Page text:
Liver Health by John Meadows, CSCS
posted Apr 29, 2011 10:33 AM by Thomas Newberg [ updated Jul 24, 2011 6:34 AM ]
John Meadows is a bodybuilding coach that I admire and wanted to pass along a great article that he wrote on liver health.
I'm not just a bodybuilder, I'm also a health nut, and for that reason I put considerable effort into keeping my liver healthy.
Anyone who's ever watched Oprah or the Dr. Oz show (okay, not many of you, but still...) likely knows that the liver is essential for filtering out the thousands of toxins we ingest every day, but there's another, less popular reason why I make my liver a top priority: a healthy liver burns more body fat.
The liver is one of the major fat burning organs in the body, and is often referred to as a "fat pumping" organ. What this means is that the liver can carry fat into the small intestine through bile, where it gets taken out of the body by bowel action.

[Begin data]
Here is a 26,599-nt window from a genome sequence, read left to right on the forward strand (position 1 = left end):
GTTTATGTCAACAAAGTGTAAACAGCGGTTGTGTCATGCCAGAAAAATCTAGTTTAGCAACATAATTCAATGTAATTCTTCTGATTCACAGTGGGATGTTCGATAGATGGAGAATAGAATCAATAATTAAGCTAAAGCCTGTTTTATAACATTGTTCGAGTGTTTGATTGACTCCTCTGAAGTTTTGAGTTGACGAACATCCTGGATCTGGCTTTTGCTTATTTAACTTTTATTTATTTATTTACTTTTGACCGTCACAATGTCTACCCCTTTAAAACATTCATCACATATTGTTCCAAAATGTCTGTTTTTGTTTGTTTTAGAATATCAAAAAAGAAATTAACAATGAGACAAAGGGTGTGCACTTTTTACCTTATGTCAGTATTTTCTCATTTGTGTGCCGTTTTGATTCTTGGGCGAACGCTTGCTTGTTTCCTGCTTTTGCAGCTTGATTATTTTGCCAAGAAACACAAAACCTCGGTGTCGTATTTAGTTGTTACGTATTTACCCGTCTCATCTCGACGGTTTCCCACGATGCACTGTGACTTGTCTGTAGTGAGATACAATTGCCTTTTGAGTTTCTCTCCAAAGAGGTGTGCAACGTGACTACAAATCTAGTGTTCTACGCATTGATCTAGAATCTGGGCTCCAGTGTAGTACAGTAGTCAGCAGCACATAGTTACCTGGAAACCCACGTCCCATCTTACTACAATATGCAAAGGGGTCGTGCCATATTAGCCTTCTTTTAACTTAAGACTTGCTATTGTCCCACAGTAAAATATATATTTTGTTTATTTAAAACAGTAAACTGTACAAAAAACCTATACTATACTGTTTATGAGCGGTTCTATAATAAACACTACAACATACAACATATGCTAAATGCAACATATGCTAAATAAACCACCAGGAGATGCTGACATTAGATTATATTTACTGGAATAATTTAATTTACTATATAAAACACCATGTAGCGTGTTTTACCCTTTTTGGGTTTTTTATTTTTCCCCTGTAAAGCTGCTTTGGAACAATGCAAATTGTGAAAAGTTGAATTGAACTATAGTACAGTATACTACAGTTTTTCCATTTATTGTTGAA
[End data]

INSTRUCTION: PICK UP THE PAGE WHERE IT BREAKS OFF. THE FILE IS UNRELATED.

But if it's forced to constantly clear out the toxins and other garbage you throw at it, it has a harder time doing the fat metabolizing part of its job description.
So it makes sense, from both a health and body composition perspective, to keep your liver operating at 100% efficiency. Here are some tips to assist you in that quest.
Phase 1 – Detoxification and Cytochrome P-450
One of the liver's roles in detoxification involves a two-step enzymatic process for the neutralization of unwanted chemical compounds called Phase 1 and Phase 2 detoxification.
The Phase I detoxification system, often referred to as the "bagging of garbage" phase, starts with cytochrome P450, a family of enzymes that catalyze the oxidation (break down) of organic material (gas, liquid, or solid that contains carbon). These enzymes are found primarily in the liver, but can also be found to some degree in the adrenals and testes.
In Phase 1, cytochrome enzymes try to neutralize toxins to get them ready for excretion by way of Phase 2. In some cases, toxins are neutralized and converted from fat soluble to water soluble and then excreted out by the kidneys. Those toxins that were just neutralized and not excreted in Phase 1 will enter Phase 2.